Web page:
By Lise Alves, Senior Contributing Reporter

RIO DE JANEIRO, BRAZIL – With the start of summer and the warmer, more humid weather descending on Rio de Janeiro, state authorities are starting to worry about diseases caused by the Aedes Aegypti mosquitos.

Mosquito that carries dengue fever, Zika and chikungunya virus, Brazil, health,
Mosquito that carries dengue fever, Zika and chikungunya virus, photo by James Gathany/Flickr Creative Commons License.

The mosquitoes cause at least three serious viruses: dengue, Zika and chikungunya. Unlike at the beginning of 2016, when authorities were worried about Zika infection and the effects the virus would have on the Olympics, this year officials say their main worry is the chikungunya.

“We’ve had dengue virus around since 2011 and a large part of the state’s population is already immune against this virus. Zika (virus) also circulated in an intense manner during 2015 and 2016. Now it’s time for chikungunya; it’s the one we are worried about in 2017,” said the head of Rio de Janeiro’s Epidemiological and Environmental Surveillance Center, Alexandre Chieppe.

“This is the virus which is most worrisome because it is a relatively new virus in Brazil. The population of Rio de Janeiro has not had much contact with this virus, so people do not have immunity against it,” the official added during a TV interview.

Data from the state government shows that from the beginning of January 2016 to December 6th, there were 15,265 suspected chikungunya cases in Rio state, with 10 deaths attributed to the virus.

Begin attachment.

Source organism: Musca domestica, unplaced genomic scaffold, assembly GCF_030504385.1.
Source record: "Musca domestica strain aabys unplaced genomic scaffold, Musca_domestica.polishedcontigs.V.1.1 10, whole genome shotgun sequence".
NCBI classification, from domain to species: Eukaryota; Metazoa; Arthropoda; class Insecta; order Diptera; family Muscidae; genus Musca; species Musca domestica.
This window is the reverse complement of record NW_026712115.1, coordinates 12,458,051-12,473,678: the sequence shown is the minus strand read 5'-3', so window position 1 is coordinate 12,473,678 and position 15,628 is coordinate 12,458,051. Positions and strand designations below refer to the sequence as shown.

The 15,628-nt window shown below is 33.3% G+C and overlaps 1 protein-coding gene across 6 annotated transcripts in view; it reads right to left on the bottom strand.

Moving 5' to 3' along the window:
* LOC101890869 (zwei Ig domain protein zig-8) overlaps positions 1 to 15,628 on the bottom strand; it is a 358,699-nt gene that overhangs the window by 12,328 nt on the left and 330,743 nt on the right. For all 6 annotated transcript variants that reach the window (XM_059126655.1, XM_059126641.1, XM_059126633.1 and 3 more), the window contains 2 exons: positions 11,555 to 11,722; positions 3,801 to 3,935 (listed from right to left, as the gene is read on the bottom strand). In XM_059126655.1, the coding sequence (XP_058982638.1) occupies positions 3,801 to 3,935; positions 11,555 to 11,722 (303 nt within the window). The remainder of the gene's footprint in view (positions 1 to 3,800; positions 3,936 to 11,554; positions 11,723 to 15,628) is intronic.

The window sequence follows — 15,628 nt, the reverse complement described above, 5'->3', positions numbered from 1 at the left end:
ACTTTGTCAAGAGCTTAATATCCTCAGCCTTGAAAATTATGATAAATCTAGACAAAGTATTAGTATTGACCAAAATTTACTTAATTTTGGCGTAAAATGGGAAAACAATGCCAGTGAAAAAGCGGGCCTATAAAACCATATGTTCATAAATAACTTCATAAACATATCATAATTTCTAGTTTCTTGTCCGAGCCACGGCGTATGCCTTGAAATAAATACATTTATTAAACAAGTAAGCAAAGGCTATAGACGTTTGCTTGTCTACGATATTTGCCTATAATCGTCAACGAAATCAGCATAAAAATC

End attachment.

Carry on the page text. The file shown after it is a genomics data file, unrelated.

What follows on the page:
These numbers are significantly higher than those registered during the previous year, when 105 cases of the disease were recorded due to chikungunya were recorded without any deaths. Officials worry that if the numbers at the beginning of 2017 further increase, it may become an epidemic.

According to Chieppe, the symptoms for chikungunya are very similar to that of dengue and there have been many cases where people have been wrongly diagnosed with the latter. The most distinguishing symptoms of the virus, according to the health official, are a sudden high fever and strong pains in the major joints of the body.

Unlike dengue, which has no long-lasting effects, the official warns that persons infected with the chikungunya virus may develop chronic joint problems for months or even years. “We have seen some people who months after being infected are still unable to perform simple tasks such as holding up a glass of water,” said Chieppe.

State officials have not yet announced whether they will take extra steps to destroy the mosquitos’ breeding grounds before the very hot and humid days of summer set in Rio de Janeiro.


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